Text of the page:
Title: The Train, Ch. 1 Pt. 1
At the far end of the alley, where little light could penetrate the high stone walls, a man stood bent over at the waist. One pale, trembling hand was pressed to the wall, practically all that was keeping him upright, for Anton could see his knees knocking from where he stood. He was retching with a vigor that defied his body’s ability to produce relief, and seemed not to notice Anton’s hesitant appearance several yards away.
It wasn’t the man’s illness that was so arresting to Anton. While the compassionate side of him sympathized with a fellow’s plight, he had no skill with physicking. Having ascertained that the man was not dying but did need help, the next logical step would have been to direct someone with more authority to assist down the alley. But this man represented more than a chance to do some little good; he represented a chance for Anton to help himself, and in doing so commit a crime he would never have considered at any other time. For this man, this sick, pasty man who was in no way fit to be going anywhere but a bed, wore a black frock coat with the insignia of the Bonapartes on his left breast pocket: azure an imperial eagle or, the imperial eagle on a bright blue background.
He was a member of the viscount’s staff. He wore the insignia that would grant Anton the status to board the train. And as there was no way that he was going to be able to board it himself…
It wasn’t really stealing, Anton argued with himself as he gingerly made his way down the alley, avoiding the puddles of sick that his target had voided earlier in his rush for privacy. It wasn’t! It was borrowing in a permanent way, perhaps, but the overall good that would be accomplished for both of them was worth bearing the inconvenient ethical dilemma.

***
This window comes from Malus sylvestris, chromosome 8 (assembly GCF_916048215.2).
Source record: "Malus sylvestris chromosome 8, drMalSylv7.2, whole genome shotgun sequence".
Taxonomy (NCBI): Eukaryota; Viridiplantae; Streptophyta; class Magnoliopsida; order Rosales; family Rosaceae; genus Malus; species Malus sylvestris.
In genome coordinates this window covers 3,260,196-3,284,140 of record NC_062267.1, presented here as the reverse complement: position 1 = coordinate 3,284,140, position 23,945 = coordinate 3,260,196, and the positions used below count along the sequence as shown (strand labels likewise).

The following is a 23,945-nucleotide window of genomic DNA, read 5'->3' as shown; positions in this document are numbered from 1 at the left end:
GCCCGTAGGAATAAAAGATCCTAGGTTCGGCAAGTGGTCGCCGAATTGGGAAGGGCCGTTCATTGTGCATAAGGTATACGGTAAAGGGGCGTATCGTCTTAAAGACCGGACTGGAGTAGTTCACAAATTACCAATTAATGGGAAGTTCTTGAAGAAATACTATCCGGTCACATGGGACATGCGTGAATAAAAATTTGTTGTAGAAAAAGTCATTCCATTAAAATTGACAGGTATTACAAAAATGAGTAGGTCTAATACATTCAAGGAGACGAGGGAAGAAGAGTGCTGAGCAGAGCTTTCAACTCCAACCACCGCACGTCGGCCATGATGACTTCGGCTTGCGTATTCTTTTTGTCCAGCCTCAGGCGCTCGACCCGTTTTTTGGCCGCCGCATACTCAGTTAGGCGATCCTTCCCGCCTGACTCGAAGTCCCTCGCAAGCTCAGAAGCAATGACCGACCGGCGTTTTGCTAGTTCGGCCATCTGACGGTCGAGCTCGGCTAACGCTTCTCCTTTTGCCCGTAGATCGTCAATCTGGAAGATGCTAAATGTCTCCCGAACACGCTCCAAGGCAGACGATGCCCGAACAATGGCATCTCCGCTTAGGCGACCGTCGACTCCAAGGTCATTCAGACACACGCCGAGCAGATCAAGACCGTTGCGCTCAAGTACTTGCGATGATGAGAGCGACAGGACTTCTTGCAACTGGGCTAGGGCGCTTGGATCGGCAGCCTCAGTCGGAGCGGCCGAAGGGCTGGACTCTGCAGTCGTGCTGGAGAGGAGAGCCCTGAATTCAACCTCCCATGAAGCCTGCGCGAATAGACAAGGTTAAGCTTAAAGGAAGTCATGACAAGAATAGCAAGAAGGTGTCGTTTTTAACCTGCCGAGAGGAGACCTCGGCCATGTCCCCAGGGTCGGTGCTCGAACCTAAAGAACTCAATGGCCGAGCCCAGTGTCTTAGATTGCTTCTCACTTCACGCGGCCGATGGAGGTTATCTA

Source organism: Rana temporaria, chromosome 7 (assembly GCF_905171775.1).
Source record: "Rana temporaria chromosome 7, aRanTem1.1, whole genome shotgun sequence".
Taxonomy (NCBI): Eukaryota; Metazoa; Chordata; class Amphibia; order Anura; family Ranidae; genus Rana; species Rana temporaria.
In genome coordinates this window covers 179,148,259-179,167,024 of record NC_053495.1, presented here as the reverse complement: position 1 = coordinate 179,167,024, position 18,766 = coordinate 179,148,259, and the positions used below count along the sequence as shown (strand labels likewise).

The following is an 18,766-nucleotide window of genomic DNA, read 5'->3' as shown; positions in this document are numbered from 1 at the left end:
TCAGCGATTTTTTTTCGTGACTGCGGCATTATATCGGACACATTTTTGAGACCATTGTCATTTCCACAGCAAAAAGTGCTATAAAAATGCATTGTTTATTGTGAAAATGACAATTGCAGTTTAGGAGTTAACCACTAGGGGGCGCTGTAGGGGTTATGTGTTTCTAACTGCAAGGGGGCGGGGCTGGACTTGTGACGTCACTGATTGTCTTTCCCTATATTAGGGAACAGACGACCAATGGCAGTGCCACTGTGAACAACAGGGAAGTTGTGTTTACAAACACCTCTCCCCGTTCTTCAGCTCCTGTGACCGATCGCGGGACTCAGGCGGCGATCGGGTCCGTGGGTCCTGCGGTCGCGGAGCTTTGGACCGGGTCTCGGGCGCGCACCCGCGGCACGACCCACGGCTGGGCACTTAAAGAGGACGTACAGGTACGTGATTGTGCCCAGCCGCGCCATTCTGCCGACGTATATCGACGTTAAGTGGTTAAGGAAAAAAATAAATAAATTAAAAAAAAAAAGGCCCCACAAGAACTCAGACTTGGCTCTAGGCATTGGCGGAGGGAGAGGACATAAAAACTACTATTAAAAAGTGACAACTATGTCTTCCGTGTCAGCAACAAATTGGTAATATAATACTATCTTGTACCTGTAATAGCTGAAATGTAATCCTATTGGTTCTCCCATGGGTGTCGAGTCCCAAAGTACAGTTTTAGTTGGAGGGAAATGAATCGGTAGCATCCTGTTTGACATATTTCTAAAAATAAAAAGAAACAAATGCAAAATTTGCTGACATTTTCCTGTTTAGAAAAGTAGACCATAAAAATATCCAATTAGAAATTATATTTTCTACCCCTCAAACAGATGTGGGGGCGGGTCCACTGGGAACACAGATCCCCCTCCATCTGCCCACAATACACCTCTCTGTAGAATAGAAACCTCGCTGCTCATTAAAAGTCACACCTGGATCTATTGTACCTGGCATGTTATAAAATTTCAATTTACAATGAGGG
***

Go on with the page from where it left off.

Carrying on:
Bold, foolish Anton, he almost heard Caroline whisper mockingly in his ear. How comfortable you must be, to have such flexible morals. Beware that your actions don’t come back to bite you.
Nonsense. Anton gritted his teeth and pressed on. Lady Caroline’s pithy wit might occasionally haunt him at times, but she had never understood where he was coming from. She didn’t know what it was to be thrown down from a great height and trampled under the feet of those whom you had once called peers. She didn’t understand the sacrifices he and his mother had made to get him this far. He had to act.
First he had to get close enough to the man for him to take notice. “Sir?” Anton asked, carefully bending over next to the wretched fellow. The smell was almost overpowering, but he persevered.
“Geh…awauhhh…” The man could barely draw breaths between bouts of purging.
“Sir, you should sit down, you’ll strain yourself otherwise.” Anton took his arm and led the not-really-protesting man over to a wooden crate along the far wall that smelled of paper and, more faintly, rotten vegetables. “And you must be hot,” he continued, resisting the urge to bite his lip. “Let me help you take this coat off.”